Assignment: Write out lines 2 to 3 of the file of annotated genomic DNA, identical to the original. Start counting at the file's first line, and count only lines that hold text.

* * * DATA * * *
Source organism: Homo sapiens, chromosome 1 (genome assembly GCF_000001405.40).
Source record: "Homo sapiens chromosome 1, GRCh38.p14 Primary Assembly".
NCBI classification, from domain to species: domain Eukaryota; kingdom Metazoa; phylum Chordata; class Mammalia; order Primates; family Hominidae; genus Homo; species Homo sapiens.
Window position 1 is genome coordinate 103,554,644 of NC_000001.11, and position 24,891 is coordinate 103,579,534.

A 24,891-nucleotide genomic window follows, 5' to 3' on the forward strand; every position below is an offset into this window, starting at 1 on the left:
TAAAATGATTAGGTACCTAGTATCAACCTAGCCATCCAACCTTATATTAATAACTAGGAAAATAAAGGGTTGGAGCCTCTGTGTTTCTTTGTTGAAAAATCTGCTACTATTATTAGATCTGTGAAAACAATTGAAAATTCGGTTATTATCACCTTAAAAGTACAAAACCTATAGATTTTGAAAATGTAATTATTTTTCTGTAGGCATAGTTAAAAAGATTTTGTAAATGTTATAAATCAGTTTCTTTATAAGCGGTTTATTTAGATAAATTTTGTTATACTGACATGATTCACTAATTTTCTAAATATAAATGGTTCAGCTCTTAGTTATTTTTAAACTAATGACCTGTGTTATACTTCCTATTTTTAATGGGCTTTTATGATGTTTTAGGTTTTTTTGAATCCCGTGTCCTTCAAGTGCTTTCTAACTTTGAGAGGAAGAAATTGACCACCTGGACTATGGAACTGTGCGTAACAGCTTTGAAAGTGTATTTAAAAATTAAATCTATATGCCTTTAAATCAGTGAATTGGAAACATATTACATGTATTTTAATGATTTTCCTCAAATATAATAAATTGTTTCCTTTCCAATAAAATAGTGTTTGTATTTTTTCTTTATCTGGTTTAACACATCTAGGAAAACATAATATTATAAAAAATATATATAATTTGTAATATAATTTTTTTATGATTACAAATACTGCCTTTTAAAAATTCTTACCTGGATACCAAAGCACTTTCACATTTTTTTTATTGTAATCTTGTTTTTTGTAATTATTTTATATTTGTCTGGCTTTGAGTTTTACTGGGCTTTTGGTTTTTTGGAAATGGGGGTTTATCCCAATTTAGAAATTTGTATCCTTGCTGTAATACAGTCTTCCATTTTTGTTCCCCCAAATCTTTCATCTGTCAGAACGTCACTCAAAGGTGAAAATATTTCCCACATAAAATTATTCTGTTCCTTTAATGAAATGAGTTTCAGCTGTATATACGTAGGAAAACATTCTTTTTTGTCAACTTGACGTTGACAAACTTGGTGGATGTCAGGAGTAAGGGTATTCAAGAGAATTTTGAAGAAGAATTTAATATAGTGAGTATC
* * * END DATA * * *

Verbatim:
Source record: "Homo sapiens chromosome 1, GRCh38.p14 Primary Assembly".
NCBI classification, from domain to species: domain Eukaryota; kingdom Metazoa; phylum Chordata; class Mammalia; order Primates; family Hominidae; genus Homo; species Homo sapiens.